University of Waterloo
200 University Avenue West
Waterloo, Ontario, Canada N2L 3G1
Phone: (519) 888-4567 ext 32215
Fax: (519) 746-8115
ILL - Neutrons for Society
Join us for a reception prior to the talk at 3:45 in PHY 150.
Gravitational quantum states are traps for ultracold massive particles with gravity on top and a specularly reflecting mirror with a sharply changing surface potential on bottom. Energies of neutrons, hydrogen and antihydrogen atoms in gravitational states are of the order of ε0~0.6peV, and the characteristic size of wave functions is l0~5.9μm. Ultralow energies make this system very sensitive to any tiny interactions, and large sizes simplify the experimental techniques. Gravitational quantum states were discovered in experiments with ultracold neutrons in 2002, and since then they are actively used by several research groups (qBounce, Tokyo, GRANIT) at ILL, Grenoble. While repulsive neutron-nuclei optical potential of many materials totally reflect ultracold neutrons from surfaces, attractive van der Waals/Casimir-Polder potentials can also reflect ultracold atoms and molecules at surface due to quantum reflection. In contrast to the case of neutrons, nobody has ever observed gravitational states of atoms and antiatoms. Meantime, major motivations are growing up and prompting experimental efforts to observe gravitational states of atoms and antiatoms, and to improve to the maximum extend the precision in such experiments. Thus, gravitational states of antihydrogen in the GBAR project at CERN is the most precise method identified so far for the direct measurement of the gravitational acceleration of antimatter. Gravitational states and a related phenomenon of centrifugal quantum states of these particles is a sensitive method for the searches for extra short-range forces arising due to yet undiscovered light bosons or other phenomena beyond the Standard Model, manifestations of extra dimensions or dark matter. The techniques developed within these studies promise to help achieving ultralow energies of atoms thus providing unprecedented conditions for optical and hyperfine spectroscopy of with ultimate precision, which will be pursuit within the GRASIAN project.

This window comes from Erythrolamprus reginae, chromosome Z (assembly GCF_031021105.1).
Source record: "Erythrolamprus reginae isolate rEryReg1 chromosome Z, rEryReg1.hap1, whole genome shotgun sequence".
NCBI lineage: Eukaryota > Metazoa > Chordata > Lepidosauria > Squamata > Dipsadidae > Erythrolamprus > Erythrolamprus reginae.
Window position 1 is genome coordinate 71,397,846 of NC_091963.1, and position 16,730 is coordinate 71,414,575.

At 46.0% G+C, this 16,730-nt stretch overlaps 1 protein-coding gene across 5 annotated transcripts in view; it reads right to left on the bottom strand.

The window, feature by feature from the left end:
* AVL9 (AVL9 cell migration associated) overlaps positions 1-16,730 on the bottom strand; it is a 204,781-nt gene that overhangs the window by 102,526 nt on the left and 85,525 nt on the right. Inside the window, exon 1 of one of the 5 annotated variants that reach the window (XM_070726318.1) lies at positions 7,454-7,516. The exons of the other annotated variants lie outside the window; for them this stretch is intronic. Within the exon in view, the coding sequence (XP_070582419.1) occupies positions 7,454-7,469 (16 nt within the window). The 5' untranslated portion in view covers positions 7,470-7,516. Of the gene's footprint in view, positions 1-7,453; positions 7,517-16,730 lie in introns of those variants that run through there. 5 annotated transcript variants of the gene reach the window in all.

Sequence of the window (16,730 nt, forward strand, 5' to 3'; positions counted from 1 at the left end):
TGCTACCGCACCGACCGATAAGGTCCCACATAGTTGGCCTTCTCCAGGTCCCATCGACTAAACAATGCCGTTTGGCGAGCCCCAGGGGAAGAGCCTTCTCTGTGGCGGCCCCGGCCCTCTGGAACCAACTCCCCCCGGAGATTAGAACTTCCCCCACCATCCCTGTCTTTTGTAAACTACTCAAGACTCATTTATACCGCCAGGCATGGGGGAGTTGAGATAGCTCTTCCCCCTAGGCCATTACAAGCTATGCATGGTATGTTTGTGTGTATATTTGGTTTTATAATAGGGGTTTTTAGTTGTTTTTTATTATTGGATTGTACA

[V.V. Nesvizhevsky, A.Yu. Voronin, Surprising Quantum Bounces, Imperial College Press, London, 2015]
The University of Waterloo acknowledges that much of our work takes place on the traditional territory of the Neutral, Anishinaabeg and Haudenosaunee peoples. Our main campus is situated on the Haldimand Tract, the land granted to the Six Nations that includes six miles on each side of the Grand River. Our active work toward reconciliation takes place across our campuses through research, learning, teaching, and community building, and is centralized within our Indigenous Initiatives Office.